- David M. Hale, College football
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Let’s begin with a little either-or exercise.
Below are the basic stats for two defensive backs — tackles, tackles for loss, interceptions and passes defended. If forced to choose Player A or Player B for your team, which one would you want?
Player A: 121 tackles, 9.5 TFL, 4 INTs, 8 PD
Player B: 49 tackles, 2.0 TFL, 1 INT, 2 PD
Look over the numbers for a minute or 10, but really, it should’t take that long. It’s pretty clear that by any of our regularly deployed metrics, Player A is a clear frontrunner, right?
But here’s where it gets a little tricky. Player A is Duke safety Jeremy Cash, and those gaudy numbers from 2013 earned him a spot on the media’s preseason All-ACC team.
The funny thing, however, is after that happened, a whole host of fans and media erupted in confusion because of the clear oversight that Player B, who happens to be Florida State’s Jalen Ramsey, was left off the squad.
So how is it that in the eyes of many experts, Cash seems not just the wrong choice compared to Ramsey, but a ludicrous one?
I’ll admit, I was one of the many offering confusion that Ramsey could miss out on first-team All-ACC status, and my basic rationale was two-fold. On one hand, Ramsey passes the eye test. He looks like a great player, was a five-star recruit and coaches and scouts gushed about his quick grasp of Florida State's defense. He was a true freshman last season and started every game, playing both safety and corner. Secondly, Duke’s defense, which did post some gaudy stats when it comes to tackles and takeaways, was also pretty darned bad. Florida State's secondary allowed 90 fewer yards per game and 11 fewer passing touchdowns than Duke. So shouldn’t the Seminoles’ defensive backs earn the rewards?
It’s an argument that makes sense, too, which only goes to underscore how limited our typical metrics for evaluating defensive backs are.
Cash has more tackles, more interceptions, more passes defended. Ramsey was a key figure in a secondary that was perhaps the best in the country. But maybe Cash benefited from opposing QBs attacking him more often because they weren’t concerned he’d beat them. Or maybe Ramsey benefited from having so many elite players around him. For every argument, there’s a perfectly reasonable counterargument.
Of course, we also don’t have to live with just those basic metrics, either. We wanted to dig a little deeper.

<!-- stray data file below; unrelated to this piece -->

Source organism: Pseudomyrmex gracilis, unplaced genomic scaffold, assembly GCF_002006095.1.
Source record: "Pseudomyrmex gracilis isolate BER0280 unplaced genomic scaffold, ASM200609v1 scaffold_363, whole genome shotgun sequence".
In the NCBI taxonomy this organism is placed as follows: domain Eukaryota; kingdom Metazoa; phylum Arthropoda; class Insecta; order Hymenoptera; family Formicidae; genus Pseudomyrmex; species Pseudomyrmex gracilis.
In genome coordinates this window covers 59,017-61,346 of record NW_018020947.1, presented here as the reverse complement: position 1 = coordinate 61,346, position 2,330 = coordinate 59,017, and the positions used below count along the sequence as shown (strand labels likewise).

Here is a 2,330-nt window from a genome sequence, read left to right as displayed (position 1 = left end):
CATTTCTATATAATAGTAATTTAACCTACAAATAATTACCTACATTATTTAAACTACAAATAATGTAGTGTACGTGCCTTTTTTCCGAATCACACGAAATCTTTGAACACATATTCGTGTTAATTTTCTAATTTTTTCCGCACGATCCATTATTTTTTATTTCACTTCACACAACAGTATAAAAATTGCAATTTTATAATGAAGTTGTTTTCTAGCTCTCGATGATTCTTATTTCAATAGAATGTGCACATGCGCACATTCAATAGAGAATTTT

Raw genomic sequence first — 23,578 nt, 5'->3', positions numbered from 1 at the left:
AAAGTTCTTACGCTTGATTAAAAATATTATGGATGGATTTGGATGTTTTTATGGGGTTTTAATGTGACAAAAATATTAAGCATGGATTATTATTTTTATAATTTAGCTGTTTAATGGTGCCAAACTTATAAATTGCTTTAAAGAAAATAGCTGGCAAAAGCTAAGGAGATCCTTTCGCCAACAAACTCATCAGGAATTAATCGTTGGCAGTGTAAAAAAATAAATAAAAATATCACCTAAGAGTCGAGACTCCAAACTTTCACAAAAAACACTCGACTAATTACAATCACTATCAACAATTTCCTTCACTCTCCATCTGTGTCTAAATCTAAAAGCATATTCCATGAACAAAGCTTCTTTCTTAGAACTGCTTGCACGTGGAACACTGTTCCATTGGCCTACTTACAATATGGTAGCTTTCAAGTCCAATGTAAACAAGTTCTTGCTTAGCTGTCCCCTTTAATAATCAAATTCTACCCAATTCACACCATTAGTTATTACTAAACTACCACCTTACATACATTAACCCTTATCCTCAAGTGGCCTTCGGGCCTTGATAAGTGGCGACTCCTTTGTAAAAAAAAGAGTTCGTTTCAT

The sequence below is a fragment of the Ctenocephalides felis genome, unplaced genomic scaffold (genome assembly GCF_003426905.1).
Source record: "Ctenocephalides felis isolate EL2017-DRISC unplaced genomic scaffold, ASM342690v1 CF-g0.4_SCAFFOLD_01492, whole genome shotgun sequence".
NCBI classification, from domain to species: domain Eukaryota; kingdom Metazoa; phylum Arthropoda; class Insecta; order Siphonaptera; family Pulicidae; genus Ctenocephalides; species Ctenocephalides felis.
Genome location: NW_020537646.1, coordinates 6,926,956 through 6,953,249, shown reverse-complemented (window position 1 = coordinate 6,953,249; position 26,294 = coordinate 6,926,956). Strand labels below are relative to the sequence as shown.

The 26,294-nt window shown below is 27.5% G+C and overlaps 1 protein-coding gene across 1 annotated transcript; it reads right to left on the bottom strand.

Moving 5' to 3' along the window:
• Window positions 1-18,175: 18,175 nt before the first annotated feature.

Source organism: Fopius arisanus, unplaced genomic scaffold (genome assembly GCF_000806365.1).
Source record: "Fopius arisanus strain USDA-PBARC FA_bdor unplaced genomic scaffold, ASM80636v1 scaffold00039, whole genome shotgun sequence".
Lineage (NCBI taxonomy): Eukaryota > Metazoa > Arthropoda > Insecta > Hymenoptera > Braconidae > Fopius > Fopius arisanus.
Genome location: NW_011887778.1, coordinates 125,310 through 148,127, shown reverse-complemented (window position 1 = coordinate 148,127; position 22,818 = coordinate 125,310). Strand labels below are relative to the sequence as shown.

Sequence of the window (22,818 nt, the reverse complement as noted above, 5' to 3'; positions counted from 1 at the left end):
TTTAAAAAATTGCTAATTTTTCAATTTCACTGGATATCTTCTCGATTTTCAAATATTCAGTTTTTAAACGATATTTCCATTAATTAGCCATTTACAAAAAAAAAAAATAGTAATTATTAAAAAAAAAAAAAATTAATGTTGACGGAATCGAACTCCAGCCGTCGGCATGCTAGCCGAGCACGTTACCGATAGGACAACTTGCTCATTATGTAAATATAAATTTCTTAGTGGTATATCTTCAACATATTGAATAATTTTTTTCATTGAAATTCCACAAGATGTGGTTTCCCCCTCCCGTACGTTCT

Stats LLC uses a stat called “burn rate” to track defensive backs. It looks at the number of times they were targeted and how many of those passes were completed. This should be a far better way of isolating a single DB, right?
So, using those numbers, how does our theory about Cash being a more ripe target for opposing QBs hold up? Actually, not too well. According to Stats LLC, Cash was targeted 41 times last season, 32nd-most in the ACC. Ramsey was targeted a tick less — 35 times, 47th-most in the ACC. So yes, it does speak highly of Ramsey that a true freshman was targeted, on average, just 2.5 times per game, but the numbers also don’t entirely serve the simple narrative that Cash’s counting stats (tackles, INTs, etc.) benefited from more opportunities.
But if Cash wasn’t targeted significantly more often, surely he didn’t snuff out those targets quite as well as Ramsey. Again, the numbers don’t make the case quite so clear.
Cash’s burn rate (43.9 percent) ranked 22nd in the ACC and was better than Ramsey’s (45.7 percent, 27th in ACC). Cash picked off four passes, the 10th-best rate in the ACC, to Ramsey’s one. Cash defended 19.5 percent of passes, good for 25th in the conference and better than Ramsey’s rate of 5.7 percent (good for 85th). The one area where Ramsey stood out was that, when he was burned, it was rarely for a lot of yards. His 9.7 yards per completion ranked eighth-best in the ACC and his 4.4 yards per attempt was seventh. And, after all, limiting the big plays is the primary job of a safety. Cash allowed 15.2 yards per completion (53rd in ACC) and 6.7 yards per attempt (32nd).
Those last two numbers probably sum the argument up the best. When Cash was good, he was exceptionally good. He made a lot of tackles because his teammates didn’t. He made big plays when he had the chance, but he gave up quite a few, too. Ramsey wasn’t nearly as flashy and clearly had better teammates around him (Terrence Brooks, FSU’s other starting safety last season, had the lowest yards-per-completion rate in the ACC) and wasn’t tested in the running game nearly as often. He didn’t post dynamic numbers because he didn’t have to.
So where has all this gotten us?
I’d argue that the numbers prove Cash certainly wasn’t a bad choice for first-team All-ACC honors. His play in 2013 and the assumption he’ll be better in 2014 more than qualifies him for the honor.
But I’d also argue that Ramsey’s vote total (just 13 votes, nine at safety and four at corner, where FSU had him listed on the ballot) was far shy of any of the winners and appallingly low considering his talent.
But hey, a little friendly debate is really the best part of these preseason lists because, regardless of what the numbers say today, odds are they’ll all look a lot different by season’s end.
And since we tracked down the numbers, here’s a quick look at the best burn rates, defended pass rates, and YPC, per Stats LLC, among returning ACC defenders (min. 25 targets).
*Note: Ramsey is the best among returning defensive backs. Nealy, Lynch and Perryman are linebackers. The next best returning DBs were Boston College's Justin Simmons (10.3), Duke’s Bryon Fields (11.7) and Miami’s Deon Bush (11.8).
Let’s begin with a little either-or exercise.Below are the basic stats for two defensive backs — tackles, tackles for loss, interceptions and passes defended.